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Angelina Jolie Reveals She Had Double Mastectomy

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Angelina Jolie last year (Getty Images)
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In an op-ed for the NY Times, Angelina Jolie is making public her decision to have a double mastectomy. Noting that her mother died at 56 of cancer, she explained, "The truth is I carry a “faulty” gene, BRCA1, which sharply increases my risk of developing breast cancer and ovarian cancer. My doctors estimated that I had an 87 percent risk of breast cancer and a 50 percent risk of ovarian cancer, although the risk is different in the case of each woman."

Once I knew that this was my reality, I decided to be proactive and to minimize the risk as much I could. I made a decision to have a preventive double mastectomy. I started with the breasts, as my risk of breast cancer is higher than my risk of ovarian cancer, and the surgery is more complex. On April 27, I finished the three months of medical procedures that the mastectomies involved. During that time I have been able to keep this private and to carry on with my work.

But I am writing about it now because I hope that other women can benefit from my experience. Cancer is still a word that strikes fear into people’s hearts, producing a deep sense of powerlessness. But today it is possible to find out through a blood test whether you are highly susceptible to breast and ovarian cancer, and then take action.

Now, she says, "My chances of developing breast cancer have dropped from 87 percent to under 5 percent. I can tell my children that they don’t need to fear they will lose me to breast cancer."Jolie describes her treatment at the Pink Lotus Breast Center in Beverly Hills in detail—there was a "nipple delay" procedure as well as one to remove the breast tissues: "The operation can take eight hours. You wake up with drain tubes and expanders in your breasts. It does feel like a scene out of a science-fiction film. But days after surgery you can be back to a normal life." The final surgery was breast reconstruction, "There have been many advances in this procedure in the last few years, and the results can be beautiful."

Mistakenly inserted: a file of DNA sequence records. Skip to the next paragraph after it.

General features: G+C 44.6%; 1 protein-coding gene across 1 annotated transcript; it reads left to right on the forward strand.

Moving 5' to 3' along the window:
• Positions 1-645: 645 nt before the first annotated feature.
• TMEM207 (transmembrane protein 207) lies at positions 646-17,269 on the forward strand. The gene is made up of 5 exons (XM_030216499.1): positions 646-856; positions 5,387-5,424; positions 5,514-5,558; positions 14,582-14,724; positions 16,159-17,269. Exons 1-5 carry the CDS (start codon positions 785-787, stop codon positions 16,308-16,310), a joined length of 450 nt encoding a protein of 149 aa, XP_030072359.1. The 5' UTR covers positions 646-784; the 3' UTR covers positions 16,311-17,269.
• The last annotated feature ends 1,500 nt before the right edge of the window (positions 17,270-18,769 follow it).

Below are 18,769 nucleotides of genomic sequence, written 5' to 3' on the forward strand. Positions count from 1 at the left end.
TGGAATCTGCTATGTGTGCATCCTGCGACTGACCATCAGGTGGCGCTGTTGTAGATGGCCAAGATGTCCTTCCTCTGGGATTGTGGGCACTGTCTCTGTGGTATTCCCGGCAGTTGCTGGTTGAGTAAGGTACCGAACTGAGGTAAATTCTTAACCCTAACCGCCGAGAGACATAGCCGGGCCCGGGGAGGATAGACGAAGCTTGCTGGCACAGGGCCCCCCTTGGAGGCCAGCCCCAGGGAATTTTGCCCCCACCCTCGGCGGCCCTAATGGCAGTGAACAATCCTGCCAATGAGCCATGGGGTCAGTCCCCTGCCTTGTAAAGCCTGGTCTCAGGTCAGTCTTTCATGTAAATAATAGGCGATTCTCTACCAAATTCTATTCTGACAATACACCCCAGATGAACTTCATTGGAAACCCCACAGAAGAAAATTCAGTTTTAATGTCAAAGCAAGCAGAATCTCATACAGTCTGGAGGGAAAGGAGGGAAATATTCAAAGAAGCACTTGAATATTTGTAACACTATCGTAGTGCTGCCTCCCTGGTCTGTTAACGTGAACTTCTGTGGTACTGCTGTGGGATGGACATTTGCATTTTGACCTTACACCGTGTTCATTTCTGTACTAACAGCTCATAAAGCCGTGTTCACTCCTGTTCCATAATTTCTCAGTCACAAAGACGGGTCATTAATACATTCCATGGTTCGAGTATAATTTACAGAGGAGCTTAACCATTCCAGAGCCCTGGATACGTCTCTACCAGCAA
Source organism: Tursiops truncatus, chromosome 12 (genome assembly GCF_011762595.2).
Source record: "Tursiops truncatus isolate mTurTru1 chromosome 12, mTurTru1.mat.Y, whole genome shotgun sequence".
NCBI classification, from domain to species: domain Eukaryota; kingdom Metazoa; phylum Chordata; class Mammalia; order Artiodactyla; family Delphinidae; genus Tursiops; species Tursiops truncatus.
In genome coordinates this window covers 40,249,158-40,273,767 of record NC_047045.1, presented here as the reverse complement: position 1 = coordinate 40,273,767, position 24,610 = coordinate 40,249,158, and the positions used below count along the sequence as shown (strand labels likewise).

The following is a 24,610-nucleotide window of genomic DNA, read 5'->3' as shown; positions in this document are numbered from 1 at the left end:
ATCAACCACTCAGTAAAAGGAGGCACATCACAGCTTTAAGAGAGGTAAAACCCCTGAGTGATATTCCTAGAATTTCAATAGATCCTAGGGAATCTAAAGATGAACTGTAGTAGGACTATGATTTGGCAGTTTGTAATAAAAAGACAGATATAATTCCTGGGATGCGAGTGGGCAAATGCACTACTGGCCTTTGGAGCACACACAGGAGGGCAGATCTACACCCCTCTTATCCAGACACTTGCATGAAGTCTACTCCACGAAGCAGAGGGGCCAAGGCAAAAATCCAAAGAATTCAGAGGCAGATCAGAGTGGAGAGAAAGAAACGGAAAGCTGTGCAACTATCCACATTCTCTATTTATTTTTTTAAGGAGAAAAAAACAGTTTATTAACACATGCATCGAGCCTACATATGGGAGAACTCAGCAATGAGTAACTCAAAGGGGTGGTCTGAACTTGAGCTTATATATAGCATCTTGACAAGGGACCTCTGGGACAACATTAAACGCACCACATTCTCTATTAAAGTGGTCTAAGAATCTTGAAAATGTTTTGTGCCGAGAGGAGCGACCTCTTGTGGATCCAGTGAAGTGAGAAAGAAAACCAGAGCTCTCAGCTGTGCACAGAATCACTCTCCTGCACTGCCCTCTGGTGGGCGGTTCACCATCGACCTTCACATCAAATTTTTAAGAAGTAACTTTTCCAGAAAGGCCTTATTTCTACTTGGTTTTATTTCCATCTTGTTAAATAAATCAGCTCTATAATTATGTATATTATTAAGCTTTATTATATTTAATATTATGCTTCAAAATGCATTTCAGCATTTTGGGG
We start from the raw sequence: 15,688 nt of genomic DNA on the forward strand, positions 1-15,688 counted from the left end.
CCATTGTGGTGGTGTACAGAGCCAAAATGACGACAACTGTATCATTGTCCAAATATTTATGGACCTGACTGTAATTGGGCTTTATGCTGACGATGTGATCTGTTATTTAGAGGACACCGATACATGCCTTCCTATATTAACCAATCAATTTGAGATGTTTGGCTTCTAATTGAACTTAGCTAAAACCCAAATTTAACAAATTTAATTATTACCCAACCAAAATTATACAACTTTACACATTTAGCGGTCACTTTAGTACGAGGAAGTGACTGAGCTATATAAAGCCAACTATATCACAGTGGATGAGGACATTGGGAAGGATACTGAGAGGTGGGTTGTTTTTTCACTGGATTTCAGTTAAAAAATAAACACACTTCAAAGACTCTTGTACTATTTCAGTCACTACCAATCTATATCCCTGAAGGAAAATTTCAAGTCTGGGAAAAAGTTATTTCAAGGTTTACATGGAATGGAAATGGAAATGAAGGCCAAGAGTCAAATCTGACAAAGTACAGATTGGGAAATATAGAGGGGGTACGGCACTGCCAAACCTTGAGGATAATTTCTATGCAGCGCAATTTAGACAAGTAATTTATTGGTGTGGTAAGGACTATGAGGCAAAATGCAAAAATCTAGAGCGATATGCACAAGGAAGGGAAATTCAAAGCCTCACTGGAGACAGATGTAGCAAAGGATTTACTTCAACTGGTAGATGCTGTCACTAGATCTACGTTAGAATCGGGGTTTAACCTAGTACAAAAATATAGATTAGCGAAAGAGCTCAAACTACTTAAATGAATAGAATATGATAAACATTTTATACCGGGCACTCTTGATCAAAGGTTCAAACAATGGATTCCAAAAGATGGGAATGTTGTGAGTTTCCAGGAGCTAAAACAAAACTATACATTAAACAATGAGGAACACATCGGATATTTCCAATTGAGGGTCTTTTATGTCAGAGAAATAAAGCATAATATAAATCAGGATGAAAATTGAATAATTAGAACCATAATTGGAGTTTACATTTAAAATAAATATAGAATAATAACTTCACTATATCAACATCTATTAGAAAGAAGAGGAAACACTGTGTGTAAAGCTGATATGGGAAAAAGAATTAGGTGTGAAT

The actress-director-humanitarian, who also paid tribute to Brad Pitt for being "loving and supportive" and present for every surgery, has made high-profile appearances last month—she spoke at the Women in the World summit in New York and addressed foreign ministers at a G8 meeting in London. She implores, "Breast cancer alone kills some 458,000 people each year, according to the World Health Organization, mainly in low- and middle-income countries. It has got to be a priority to ensure that more women can access gene testing and lifesaving preventive treatment, whatever their means and background, wherever they live. The cost of testing for BRCA1 and BRCA2, at more than $3,000 in the United States, remains an obstacle for many women."